Thursday, July 14, 2022

Tom Tuite

A former hotel security man turned a Dublin footpath “into a boxing ring” for a fistfight but ended up charged after he reported the incident to gardaí, a court has heard.

Father of two, Serghei De Nisiuc (33) of Camden Lock, Ringsend, Dublin 4, who previously worked in hotel security, was found guilty of affray at Burgh Quay in the city centre in the early hours of September 3rd, 2019.

Dublin District Court heard the punch-up started after he made a “bad taste” joke to an Albanian man about his country.

A third party present “sucker punched him,” and he believed he had to protect himself. So he threw several “frenzied and frantic” punches at the man but got hit back and knocked to the ground.

Cross-examined, he rejected suggestions that he would not have gone to gardaí if he had won the fight. The court heard he had drunk five or six whiskies that night.

Garda Alan Cawley played CCTV footage.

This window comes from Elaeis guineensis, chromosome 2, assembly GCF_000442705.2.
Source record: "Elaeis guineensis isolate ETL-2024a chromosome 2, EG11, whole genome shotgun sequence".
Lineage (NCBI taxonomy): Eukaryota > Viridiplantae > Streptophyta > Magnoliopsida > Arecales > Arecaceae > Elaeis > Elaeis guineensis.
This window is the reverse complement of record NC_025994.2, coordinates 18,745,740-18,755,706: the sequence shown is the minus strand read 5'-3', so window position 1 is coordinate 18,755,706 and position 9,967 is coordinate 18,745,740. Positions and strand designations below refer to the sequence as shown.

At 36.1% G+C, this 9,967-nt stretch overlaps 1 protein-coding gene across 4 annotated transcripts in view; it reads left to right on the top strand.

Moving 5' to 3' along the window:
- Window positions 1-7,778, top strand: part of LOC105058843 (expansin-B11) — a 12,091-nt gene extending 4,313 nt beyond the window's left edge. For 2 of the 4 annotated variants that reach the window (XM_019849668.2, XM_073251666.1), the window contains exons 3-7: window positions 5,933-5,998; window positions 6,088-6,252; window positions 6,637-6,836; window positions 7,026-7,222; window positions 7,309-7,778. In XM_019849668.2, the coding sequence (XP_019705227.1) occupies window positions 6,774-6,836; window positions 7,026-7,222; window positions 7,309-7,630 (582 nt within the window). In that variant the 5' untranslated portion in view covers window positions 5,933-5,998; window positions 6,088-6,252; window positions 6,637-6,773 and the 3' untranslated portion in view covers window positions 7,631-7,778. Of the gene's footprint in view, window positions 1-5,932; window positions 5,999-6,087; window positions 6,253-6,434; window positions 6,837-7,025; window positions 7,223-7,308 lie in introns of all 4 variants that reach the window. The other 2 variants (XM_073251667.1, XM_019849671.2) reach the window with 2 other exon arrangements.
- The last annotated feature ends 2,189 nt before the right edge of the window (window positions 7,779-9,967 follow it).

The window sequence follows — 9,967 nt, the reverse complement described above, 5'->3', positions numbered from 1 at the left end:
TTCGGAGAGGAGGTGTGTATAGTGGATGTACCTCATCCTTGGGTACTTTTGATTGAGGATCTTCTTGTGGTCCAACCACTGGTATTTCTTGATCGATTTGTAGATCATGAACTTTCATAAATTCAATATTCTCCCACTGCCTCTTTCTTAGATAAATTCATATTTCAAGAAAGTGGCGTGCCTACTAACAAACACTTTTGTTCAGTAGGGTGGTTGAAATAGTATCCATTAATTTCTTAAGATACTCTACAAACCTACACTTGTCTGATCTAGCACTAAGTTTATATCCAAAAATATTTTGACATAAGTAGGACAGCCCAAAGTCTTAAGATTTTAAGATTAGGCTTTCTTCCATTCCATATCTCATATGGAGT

Boxing ring

Judge Hughes noted the third man became threatening and aggressive and assaulted De Nisiuc. However, finding him guilty, he said De Nisiuc did not distance himself from him but assaulted that man in a “frenzied and frantic manner”.

He recalled the video evidence showed him “on front foot” and turned the pavement into a boxing ring.

They circled each other, and he held that he was not defending himself and went to gardai “after the other man got the better of him”.

He remarked that De Nisiuc’s memory was blunted by intoxication after a night of drinking, and he described the events as a “free for all, a fist fight boxing match”.

Incidents like this were why people were frightened to walk in the city centre; unfortunately, it was all too common, Judge Hughes remarked.

No prior criminal convictions

The court heard De Nisiuc had no prior criminal convictions, had not come to further garda attention and had various jobs since coming to Ireland at 16.

Judge Hughes said De Nisiuc was misguided in feeling he was extracting himself from the situation.

Defence counsel Alan Grace asked the judge to consider it an aberration. He said his client had no issue with alcohol but accepted intoxication played a part in his decision-making when he should have walked or run away.

He is currently on social welfare, but doing management training to prepare for setting up a business.

Judge Hughes adjourned the case until October for him to donate €500 to charity, and he wanted to see documentation about his business plans.

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